Dynamic Fleet Safety Programs

Written by
August 20th, 2010

A fleet of any size (simply the use of vehicles in a company or organization), is an exposure which can generate losses for the organization in all four categories: property, human resources, liability and net income. Risk managers recognize the importance of well-designed and properly implemented fleet safety programs. The new twist is that new technology and ever-changing laws require these plans to be reflective of these changes and dynamic for each individual organization.

In 2008, there were 37,261 motor vehicle fatalities and almost 2.5 million injuries in the United States, generating a more than $231 billion dollars in damages. Occupational fatalities associated with highway incidents in 2008 totaled 1,149, or about one in four of all occupational fatalities.

Every organization that uses vehicles in any manner should enforce a fleet safety program that at the minimum contains these components:

  • Driver Qualification and Training
  • Motor Vehicle Record (MVR) review
  • Vehicle Inspection & Maintenance
  • Tracking, Monitoring & Documentation

Driver Qualification and Training
Most organizations require basic state licensing and may elect to impose minimum requirements for age and experience of drivers for certain applications such as product load, people transportation etc.

Training drivers in defensive driving techniques and other fleet safety topics can be accomplished through online programming, behind-the-wheel coaching, and classroom instruction.

MVR Review
Regular evaluation of MVRs is a standard component in fleet safety programs. For MVR review to be successful, employers must consider exactly what records will be evaluated, and how they will guide employment and driving assignment decisions.

The MVR monitoring process can be outsourced to companies that provide background screening services for new and existing employees. These services monitor activity associated with fleet drivers and immediately notify fleet managers of any negative activity associated with an employee driver.

Vehicle Inspection and Maintenance
A comprehensive program for regular safety inspections and mandatory maintenance and repairs for fleet vehicles is an extremely important part of a fleet safety program that is often overlooked.

If any claim were to go to litigation, a defense attorney could take full advantage of any evidence indicating a delay in important safety precautions such as tire replacement or brake repair. Therefore, it’s not only important to stay on top of all vehicle maintenance requirements, it’s also essential to keep accurate records of maintenance and repair schedules in case it needs to be proven in court.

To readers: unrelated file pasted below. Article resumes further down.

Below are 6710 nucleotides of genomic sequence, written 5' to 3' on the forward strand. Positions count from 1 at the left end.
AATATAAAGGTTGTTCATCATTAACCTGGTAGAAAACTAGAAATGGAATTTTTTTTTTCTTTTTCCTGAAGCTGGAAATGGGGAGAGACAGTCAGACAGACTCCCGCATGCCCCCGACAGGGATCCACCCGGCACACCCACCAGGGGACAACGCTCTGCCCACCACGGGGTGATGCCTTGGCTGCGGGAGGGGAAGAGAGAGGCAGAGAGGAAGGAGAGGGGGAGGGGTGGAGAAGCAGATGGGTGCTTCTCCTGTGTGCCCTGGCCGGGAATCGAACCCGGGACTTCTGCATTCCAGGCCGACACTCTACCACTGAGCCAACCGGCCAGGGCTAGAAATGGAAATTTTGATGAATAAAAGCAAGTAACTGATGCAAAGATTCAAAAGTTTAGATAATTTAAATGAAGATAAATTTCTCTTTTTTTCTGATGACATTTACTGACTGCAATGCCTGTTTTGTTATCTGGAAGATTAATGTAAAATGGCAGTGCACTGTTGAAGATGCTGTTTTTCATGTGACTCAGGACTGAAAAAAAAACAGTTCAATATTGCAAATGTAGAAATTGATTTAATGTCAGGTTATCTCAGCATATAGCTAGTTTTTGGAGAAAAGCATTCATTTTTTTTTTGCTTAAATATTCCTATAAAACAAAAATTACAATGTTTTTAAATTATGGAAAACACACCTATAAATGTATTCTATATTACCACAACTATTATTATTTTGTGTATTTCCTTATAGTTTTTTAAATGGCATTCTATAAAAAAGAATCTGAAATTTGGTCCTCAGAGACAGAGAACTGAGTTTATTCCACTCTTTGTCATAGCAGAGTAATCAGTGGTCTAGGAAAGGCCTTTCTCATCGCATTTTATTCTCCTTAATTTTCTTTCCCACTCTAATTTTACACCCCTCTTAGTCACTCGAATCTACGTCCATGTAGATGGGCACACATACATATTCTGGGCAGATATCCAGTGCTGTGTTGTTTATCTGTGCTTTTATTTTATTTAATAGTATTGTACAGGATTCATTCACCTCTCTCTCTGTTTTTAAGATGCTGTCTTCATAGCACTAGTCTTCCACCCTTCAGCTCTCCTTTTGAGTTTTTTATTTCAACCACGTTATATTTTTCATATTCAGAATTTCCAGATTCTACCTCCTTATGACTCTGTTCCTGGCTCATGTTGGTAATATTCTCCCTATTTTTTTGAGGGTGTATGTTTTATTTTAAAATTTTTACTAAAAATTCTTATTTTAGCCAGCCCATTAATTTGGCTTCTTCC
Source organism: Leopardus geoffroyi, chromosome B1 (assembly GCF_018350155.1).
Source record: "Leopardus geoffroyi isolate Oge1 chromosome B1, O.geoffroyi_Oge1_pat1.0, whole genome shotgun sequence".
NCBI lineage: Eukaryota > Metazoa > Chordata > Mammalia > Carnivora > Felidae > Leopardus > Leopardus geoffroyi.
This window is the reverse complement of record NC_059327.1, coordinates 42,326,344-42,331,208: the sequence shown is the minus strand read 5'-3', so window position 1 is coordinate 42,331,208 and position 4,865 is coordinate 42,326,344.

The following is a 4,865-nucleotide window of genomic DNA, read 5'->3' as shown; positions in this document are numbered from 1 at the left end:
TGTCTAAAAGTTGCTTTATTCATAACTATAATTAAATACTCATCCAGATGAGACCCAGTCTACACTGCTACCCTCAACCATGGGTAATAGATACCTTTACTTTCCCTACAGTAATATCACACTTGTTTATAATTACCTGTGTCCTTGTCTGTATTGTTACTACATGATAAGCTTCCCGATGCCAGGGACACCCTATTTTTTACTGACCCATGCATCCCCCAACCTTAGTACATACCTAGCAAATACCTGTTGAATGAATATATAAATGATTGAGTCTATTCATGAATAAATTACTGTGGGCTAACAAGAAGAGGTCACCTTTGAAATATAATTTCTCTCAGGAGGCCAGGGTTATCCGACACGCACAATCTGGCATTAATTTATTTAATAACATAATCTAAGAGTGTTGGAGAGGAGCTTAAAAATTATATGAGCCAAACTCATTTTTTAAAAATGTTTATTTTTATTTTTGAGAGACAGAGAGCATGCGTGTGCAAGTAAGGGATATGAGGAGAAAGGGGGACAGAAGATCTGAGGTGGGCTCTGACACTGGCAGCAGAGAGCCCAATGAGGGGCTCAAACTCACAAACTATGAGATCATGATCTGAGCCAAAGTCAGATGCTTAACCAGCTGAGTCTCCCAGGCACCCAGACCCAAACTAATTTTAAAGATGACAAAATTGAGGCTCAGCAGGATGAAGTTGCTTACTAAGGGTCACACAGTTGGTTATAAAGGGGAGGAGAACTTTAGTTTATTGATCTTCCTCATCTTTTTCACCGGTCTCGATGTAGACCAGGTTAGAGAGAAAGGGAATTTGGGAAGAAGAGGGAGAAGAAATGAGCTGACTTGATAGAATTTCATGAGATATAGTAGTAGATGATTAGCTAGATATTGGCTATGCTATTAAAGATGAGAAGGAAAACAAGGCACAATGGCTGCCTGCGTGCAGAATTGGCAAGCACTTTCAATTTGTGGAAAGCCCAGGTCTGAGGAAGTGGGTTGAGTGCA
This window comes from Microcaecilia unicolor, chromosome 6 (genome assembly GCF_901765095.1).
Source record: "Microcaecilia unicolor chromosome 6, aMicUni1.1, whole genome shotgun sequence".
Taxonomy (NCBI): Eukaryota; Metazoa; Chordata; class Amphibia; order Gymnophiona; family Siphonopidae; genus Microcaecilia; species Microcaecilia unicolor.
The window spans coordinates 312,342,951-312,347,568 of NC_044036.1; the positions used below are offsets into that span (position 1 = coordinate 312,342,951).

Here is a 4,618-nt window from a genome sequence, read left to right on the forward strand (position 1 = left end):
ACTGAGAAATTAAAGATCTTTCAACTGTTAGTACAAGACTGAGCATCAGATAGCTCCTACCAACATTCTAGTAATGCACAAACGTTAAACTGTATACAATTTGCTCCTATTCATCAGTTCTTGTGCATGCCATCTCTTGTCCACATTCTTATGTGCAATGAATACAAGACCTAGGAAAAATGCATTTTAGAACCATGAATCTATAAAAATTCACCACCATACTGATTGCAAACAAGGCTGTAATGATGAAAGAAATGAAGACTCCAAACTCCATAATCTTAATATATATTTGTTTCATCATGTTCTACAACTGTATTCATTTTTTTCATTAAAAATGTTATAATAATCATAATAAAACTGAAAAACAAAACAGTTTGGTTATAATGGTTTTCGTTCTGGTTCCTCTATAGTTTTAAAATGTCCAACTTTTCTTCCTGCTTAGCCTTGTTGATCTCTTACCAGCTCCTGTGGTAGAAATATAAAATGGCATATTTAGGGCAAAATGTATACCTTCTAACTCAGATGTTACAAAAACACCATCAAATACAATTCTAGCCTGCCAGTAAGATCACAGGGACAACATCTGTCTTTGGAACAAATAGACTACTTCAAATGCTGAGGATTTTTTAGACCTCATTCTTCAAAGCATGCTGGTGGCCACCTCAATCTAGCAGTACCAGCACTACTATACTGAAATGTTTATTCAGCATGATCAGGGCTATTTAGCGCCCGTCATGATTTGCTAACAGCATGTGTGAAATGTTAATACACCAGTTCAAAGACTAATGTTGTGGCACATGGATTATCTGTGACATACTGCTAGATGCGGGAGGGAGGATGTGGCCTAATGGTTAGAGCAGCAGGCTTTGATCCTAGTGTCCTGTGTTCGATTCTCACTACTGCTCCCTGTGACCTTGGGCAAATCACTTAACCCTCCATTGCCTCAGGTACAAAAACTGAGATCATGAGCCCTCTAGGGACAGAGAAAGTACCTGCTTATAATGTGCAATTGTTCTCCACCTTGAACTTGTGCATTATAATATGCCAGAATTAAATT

Tracking, Monitoring & Documentation
New technologies such as Global Positioning Systems, Ignition Interlock Devices and the onset of extensive mobile device usage has increased the need for close monitoring, highly documented policies and knowledge of the law.

Tracking Location
Global positioning systems (GPS) installed in vehicles can provide fleet owners with many useful tools to not only manage vehicle utilization, but also operational safety. These systems can measure and communicate the exact location and vehicle speed on a real-time basis to a central point. For an organization that must maximize efficiencies to survive, control speeding and other misuse of their vehicles, GPS technology used to monitor the actions of employees behind the wheel can be an important new tool to compliment a fleet safety program.

Ignition Interlock Devices
Another area of technology that is impacting fleet management policies is the use of ignition interlock devices (IIDs) by drivers convicted of DUI. These devices require the driver to blow a sample of their breath through the device before the vehicle’s ignition will start. IIDs can be court ordered for an employee convicted of DUI. The question for business owners and fleet managers is whether to allow IID installation in a company vehicle to accommodate a legal requirement imposed on an employee. It is important for fleet owners to understand the laws, and plan ahead for how they will respond to an IID order for one of their employees.

Mobile Devices
One of the most significant new challenges for fleet safety programs is managing the use of mobile devices on the road. The use of cell phones and other portable devices for talking, texting, email, social networking, and navigation while driving is now commonplace, especially among younger drivers.

The National Highway Transportation Safety Administration (NHTSA) indicates that drivers engaged in texting while driving increase their chance of being in an accident by 23 times. A troublesome reality for fleet owners is how easy it is to prove that a driver was texting at the time of an accident, due to the precise time stamp assigned to every message. These distractions must be considered and addressed in every company’s updated fleet safety policy. Every fleet owner must evaluate the communication needs of their drivers, device policies, and the law to manage that risk appropriately.

Business owners and fleet managers face a intimidating task to develop and implement fleet safety programs that comply with applicable laws and reduce risk to their property, their people and their profitability. A successful fleet safety program for your organization begins with a tailored plan that addresses the specific needs of your organization and then remains flexible enough to respond to changes in technology and the law.

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